Tip #6: Do not lead respondents toward survey answers
When developing survey questions, be sure not to inadvertently lead respondents to answer questions in a particular way or in a particular favor. It is important to give respondents all available response options.
Example of leading respondents:
Given the state of the economy, how likely are you to purchase a house in the next 12 months?
- Definitely will
- Probably will
- Probably will not
- Definitely will not
The economy may be on the minds of many consumers; however, not all respondents are affected the same by the economy and their decision to purchase real estate may not have any bearing on the state of the economy. It would be best to leave out the subject of the economy all together and simply ask, how likely are you to purchase a house in the next 12 months?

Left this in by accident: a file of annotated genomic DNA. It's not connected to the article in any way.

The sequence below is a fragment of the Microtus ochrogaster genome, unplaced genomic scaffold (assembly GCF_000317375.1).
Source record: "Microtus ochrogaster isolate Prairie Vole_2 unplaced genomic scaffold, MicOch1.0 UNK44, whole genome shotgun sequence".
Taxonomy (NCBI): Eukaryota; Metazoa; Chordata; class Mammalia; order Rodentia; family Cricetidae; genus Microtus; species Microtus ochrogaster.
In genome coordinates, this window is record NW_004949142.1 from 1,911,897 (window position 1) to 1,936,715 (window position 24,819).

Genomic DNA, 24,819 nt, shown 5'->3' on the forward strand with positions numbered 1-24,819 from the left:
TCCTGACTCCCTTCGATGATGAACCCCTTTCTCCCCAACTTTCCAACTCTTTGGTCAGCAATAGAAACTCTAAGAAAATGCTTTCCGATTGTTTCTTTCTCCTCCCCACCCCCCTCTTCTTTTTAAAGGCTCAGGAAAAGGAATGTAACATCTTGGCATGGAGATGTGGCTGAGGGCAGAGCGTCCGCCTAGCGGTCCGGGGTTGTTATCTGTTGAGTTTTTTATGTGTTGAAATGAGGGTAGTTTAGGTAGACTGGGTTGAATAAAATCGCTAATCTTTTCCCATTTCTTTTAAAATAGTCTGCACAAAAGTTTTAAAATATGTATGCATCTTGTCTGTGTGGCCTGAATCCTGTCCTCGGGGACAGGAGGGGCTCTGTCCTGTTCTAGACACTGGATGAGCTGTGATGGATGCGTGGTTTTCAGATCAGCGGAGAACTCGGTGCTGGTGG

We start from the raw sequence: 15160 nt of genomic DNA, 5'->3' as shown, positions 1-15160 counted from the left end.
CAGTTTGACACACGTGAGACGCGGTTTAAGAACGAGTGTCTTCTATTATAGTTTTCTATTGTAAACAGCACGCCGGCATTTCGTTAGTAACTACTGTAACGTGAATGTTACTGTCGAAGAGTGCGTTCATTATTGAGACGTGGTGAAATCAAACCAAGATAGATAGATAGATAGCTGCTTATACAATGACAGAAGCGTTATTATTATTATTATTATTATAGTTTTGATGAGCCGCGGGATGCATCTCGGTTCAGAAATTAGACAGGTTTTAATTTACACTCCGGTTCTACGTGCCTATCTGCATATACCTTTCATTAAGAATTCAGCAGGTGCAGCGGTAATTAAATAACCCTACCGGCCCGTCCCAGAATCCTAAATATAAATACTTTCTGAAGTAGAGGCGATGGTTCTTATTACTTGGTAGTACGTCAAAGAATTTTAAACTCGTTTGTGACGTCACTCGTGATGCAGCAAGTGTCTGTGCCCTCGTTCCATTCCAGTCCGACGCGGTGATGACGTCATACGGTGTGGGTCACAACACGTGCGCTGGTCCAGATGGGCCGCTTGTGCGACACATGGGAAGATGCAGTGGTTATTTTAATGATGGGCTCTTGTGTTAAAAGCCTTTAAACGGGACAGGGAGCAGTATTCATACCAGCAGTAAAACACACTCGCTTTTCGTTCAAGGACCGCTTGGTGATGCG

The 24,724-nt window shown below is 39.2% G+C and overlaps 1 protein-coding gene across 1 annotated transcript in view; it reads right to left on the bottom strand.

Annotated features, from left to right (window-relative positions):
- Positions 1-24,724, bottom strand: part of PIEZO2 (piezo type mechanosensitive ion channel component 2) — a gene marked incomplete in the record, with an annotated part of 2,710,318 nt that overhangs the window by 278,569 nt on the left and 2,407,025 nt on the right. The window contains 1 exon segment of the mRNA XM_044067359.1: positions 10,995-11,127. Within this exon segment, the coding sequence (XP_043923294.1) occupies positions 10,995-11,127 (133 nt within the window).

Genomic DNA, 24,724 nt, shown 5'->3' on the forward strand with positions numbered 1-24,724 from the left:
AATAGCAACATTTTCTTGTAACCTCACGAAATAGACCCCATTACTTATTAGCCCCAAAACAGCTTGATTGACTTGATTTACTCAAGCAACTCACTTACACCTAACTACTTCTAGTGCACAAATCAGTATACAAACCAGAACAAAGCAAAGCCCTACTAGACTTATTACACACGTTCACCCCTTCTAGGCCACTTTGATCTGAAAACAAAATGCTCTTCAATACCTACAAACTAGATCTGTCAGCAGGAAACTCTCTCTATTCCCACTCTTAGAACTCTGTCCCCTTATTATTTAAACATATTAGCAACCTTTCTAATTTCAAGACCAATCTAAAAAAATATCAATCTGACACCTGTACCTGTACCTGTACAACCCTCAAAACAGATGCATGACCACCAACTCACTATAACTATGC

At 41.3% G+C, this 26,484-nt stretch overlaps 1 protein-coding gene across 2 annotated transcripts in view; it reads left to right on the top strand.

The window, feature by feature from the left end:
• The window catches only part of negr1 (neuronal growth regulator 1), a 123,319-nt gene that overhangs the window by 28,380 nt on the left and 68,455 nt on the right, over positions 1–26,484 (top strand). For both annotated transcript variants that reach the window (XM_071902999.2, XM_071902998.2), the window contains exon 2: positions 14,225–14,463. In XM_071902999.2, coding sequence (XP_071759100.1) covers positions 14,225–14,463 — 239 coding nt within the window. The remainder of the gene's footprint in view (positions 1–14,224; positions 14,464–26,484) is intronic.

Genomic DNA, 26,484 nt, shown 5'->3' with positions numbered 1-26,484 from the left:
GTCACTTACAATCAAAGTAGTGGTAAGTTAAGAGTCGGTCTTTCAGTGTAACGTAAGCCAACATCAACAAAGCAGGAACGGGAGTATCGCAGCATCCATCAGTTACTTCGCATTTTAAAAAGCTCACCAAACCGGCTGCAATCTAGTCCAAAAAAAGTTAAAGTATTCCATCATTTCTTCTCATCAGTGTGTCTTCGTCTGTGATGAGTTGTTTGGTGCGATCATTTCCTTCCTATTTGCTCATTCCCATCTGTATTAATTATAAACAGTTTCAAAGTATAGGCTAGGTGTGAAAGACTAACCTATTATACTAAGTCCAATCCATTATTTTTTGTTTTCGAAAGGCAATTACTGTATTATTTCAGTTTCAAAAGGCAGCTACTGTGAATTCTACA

Additionally, use neutral or non-judgmental wording in questions and response options; and whenever possible, do not ask questions that are sensitive in nature. If responses to sensitive questions are necessary to achieve your survey objectives, consider asking them later in the survey. Asking sensitive questions too soon may cause respondents to abandon the survey all together. If you plan to ask many sensitive questions, such as in an employee survey, it may be wise to hire a third-party survey vendor to assist you with your research. Respondents feel more comfortable answering sensitive questions when conducted by a company that is impartial and responses are kept in complete confidentiality.
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